Easing the administrative burden of GDPR

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GDPR is now in full effect, seeing the biggest data protection legislation change since the 1998 Data Protection Act. Businesses from the mighty to the small have hit the headlines in the time since the legislation became enforced, from Facebook and Cambridge Analytica’s data scandal receiving a fine of only £500,000 because it happened prior to the deadline, to Ticketmaster’s hack that could have breached GDPR reporting deadline.

Businesses in the UK and across Europe are still grappling with how to achieve GDPR compliance despite the deadline having passed. In February, only three months before the enforcement of the General Data Protection Regulation, 60% of businesses stated they weren’t ‘GDPR ready’ (Populus). This month, ICSA: The Governance Institute found that 4 in 5 businesses see GDPR as a drain on resources.

This fits with another survey conducted pre-GDPR, which found that complying with GDPR subject access requests alone would take 172 hours a month for small-to-medium-sized businesses, rising to a staggering 1259 hours per month for larger enterprises (defined as having over 250 employees). This equated to one employee solely dedicated to the task (smaller businesses) or 7.5 employees (larger enterprises).

This time is calculated based on the number of subject access requests businesses are expected to receive. For the companies at the smaller end of the scale, 89 enquiries a month are expected. From that, employees will search an average of 23 databases to look for the subject’s Personally Identifiable Information (PII), with each search taking an average of 7 minutes.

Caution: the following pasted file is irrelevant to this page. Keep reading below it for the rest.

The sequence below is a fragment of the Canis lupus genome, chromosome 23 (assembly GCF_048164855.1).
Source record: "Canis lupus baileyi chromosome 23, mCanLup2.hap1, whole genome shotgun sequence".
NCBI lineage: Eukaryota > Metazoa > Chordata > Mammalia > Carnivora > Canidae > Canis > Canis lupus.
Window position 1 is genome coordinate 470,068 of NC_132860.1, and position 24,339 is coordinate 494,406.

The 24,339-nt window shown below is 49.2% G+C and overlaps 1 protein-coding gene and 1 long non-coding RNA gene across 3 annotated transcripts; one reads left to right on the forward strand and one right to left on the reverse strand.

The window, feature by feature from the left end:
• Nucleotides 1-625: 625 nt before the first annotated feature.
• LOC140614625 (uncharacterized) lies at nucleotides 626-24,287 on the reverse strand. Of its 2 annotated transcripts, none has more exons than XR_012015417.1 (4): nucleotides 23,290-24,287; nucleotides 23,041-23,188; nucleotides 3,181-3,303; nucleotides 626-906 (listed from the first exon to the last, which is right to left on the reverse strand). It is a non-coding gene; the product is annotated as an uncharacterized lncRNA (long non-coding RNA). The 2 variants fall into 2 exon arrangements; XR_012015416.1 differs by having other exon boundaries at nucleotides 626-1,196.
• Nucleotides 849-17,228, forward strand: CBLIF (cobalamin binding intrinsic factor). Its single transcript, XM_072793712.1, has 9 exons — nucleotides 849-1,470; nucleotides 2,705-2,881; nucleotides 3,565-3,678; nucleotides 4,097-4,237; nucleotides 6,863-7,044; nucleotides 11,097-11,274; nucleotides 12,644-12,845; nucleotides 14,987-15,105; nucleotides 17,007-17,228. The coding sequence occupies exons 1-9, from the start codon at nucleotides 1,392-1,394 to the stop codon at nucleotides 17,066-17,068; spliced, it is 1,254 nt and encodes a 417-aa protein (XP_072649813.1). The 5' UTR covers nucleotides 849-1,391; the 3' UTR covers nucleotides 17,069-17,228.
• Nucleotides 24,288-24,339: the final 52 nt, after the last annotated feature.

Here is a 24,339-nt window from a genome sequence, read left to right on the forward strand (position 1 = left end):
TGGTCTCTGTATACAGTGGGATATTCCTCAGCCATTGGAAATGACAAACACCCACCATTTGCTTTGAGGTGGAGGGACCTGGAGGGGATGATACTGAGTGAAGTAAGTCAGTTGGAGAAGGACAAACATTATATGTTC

Staggeringly, big businesses are expected to receive 246 subject access requests a month, which equates to the 1259 hours a month figure. Much of this time comes from manual, error-prone processes that could be automated, or at least streamlined. There is an alternative.

That alternative is a cloud document management solution.

SharePoint has long been hailed as the ultimate electronic document management system. And as Microsoft continues to evolve Office 365, which has many apps built upon a solid SharePoint foundation, its capabilities have only grown stronger. Importantly, SharePoint Online is a cloud-based solution that is accessible anytime, anywhere, offering businesses mobility; essential in the digital-first world.

One of SharePoint’s key features since day one has been an unrivalled searchability, or more commonly-termed ‘findability’, functionality. Providing documents are saved in SharePoint, it doesn’t matter whereabouts the document is – you can find it with a simple search. SharePoint’s findability has been likened loosely to Google’s search, so powerful is its internal search engine. Saving all documents in a SharePoint environment, which would be a requirement of having a document management solution in place, means any documentation with a subject’s personal information would be instantly returned.